Discussing his inevitable death following his lung cancer diagnosis in 2017, David Dalaithngu said he was “going back to country on a one-way ticket”. The actor who has been described as a “titanic force in Australian cinema” died yesterday in south-east Adelaide aged 68.
The South Australian Premier, Steven Marshall released a statement saying “it is with deep sadness that I share with the people of South Australia, the passing of an iconic, once-in-a-generation artist who shaped the history of Australian film and Aboriginal Representation on screen”.
Australian Indigenous actor David Gulpilil Ridjimiraril Dalaithngu has died aged 68.
Premier Steven Marshall has paid tribute, saying the actor was a “once-in-a-generation artist who shaped the history of Australian film and Aboriginal representation on screen”. pic.twitter.com/aNJBPioENv
— FIVEaa (@1395FIVEaa) November 29, 2021
An “instant global celebrity”
Dalaithngu was first noticed as an actor for his role in the 1971 film “Walkabout”. The film, directed by Nicolas Roeg, follows the story of two young white siblings who wander through the Australian outback following the death of their father. They meet the young and cheeky Dalaithngu who shows them how to survive, drawing water from the bed of the oasis and hunting kangaroos.
“Walkabout” is regarded as one of the earliest works of the Australian New Wave which saw a resurgence in the worldwide popularity of Australian cinema, particularly in the United States. David Dalaithngu became a forefront figure of this movement and went on to appear in many more films and television productions.
He played the lead role in the widely acclaimed “Storm Boy” (1976) and dominated “The Last Wave” (1977) with his performance as a tribal Indigenous man.
Premiered just earlier this year, Dalaithngu starred in his own biographical film, directed by Molly Renolds. The title of this film cannot be used at this time as it contains the actor’s name and his family has requested that he be referred to as Dalaithngu for the time being. But, the highly acclaimed movie celebrates the career of the actor as well as focussing on his life as an Indigenous Australian.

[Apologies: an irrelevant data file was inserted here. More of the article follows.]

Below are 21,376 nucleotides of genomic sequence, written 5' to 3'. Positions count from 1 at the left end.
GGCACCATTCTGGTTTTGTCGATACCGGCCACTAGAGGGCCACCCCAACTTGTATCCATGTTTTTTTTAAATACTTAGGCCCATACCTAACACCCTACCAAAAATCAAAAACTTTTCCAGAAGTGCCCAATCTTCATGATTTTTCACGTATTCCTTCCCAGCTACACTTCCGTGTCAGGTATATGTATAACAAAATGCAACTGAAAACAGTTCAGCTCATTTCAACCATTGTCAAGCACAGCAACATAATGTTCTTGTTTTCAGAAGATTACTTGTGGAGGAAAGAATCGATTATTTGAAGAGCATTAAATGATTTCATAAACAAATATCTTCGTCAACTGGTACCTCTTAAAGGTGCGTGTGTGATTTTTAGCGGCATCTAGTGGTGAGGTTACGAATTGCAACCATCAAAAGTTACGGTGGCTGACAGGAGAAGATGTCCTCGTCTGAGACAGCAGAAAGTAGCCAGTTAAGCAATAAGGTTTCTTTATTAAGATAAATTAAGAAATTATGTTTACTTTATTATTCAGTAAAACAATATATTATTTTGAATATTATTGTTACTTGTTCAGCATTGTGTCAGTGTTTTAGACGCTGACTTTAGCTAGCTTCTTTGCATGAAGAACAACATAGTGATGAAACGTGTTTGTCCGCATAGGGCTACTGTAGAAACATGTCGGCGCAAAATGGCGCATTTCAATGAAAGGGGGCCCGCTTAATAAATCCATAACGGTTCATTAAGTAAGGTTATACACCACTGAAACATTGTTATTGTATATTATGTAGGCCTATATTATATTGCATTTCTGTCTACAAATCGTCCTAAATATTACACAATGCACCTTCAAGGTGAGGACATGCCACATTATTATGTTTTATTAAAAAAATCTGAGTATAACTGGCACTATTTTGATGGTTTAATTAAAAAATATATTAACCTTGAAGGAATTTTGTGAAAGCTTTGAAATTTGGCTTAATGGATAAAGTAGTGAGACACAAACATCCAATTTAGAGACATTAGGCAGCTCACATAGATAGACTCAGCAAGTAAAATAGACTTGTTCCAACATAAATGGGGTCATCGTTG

Representation in Australian Cinema
The 2021 film has re-opened a number of discussions around the representation of Indigenous Australians on-screen, sparking questions about how films might work to offer a mainstream platform for Indigenous voices to be heard by audiences globally, without appropriating Indigenous Australian culture.
From the very beginning of his career, Dalaithngu’s presence in Australian cinema has led to positive changes in the representation of Indigenous Australians on screen. His role in “Walkabout” (1971) contributed to the end of blackface being used in Australian films. Before Dalaithngu’s appearance on screen, it had been generally customary for white actors to play Indigenous characters.
And as Luke Buckmaster says in his review of the 2021 documentary film, Dalaithngu was like “a portal to a different way of thinking, a different way of being, even a different state of consciousness”. Buckmaster’s comment reflects upon the idea that Dalaithngu embodied the ideas and traditions of the world of Indigenous Australia, accurately empowering a minority voice in mainstream culture.
On one level, Dalaithngu represented his identity as a member of the Mandhalpingu clan of the Yolngu people. On another level, he represented the identities of all Indigenous Australians who had never seen themselves on screen. It speaks incredibly highly to Dalaithngu’s abilities as an actor that he was able to be a singular and powerful voice for Indigenous Australians in white-washed mainstream cinema without adopting the voice of the dominant culture.
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Between two Australian worlds
However, that’s not to say that Dalaithngu’s position as one of the only Indigenous Australian actors in cinema was easy. He was continuously having to hover on a boundary between two highly distinctive and separate worlds; trying to live his Yolngu traditions whilst in a non-Indigenous space.
As the Australian Premier said in his statement, “he encountered racism and discrimination and lived with the pressures of the divide between his traditional lifestyle and his public profile.” Dalaithngu did at points in his career live the lifestyle of his Hollywood co-stars such as during his filming of Mad Dog Morgan in 1976 with Dannis Hopper and John Meillon.
Yet certainly on camera, Dalaithngu felt grounded in his cultural heritage. When filming “The Tracker” in 2002, the actor said he knew “how to walk across the land in front of a camera, because [he] belong[ed] there.”
“Bird Like Him, Never Die”
In the 1976 classic, “Storm Boy ”, Dalaithngu describes the pelican Mr. Percival, delivering the line that “bird like him, never die”. The cinematic icon leaves behind him a great legacy as the man responsible for bringing Indigenous Australian culture to the masses.
Whilst Indigenous Australian cultural representation is still far from satisfactory today, Dalaithngu’s powerful performances began the continuing reshaping of Australian cinema in the hope that one day it will be inclusive of all Australian identities.
Editor’s Note: The opinions expressed here by Impakter.com columnists are their own, not those of Impakter.com. — In the Featured Photo: Dalaithngu featured in Storm Boy (1976). Featured Photo Credit: Screenshot from Story of the Pelicans clip (Storm Boy)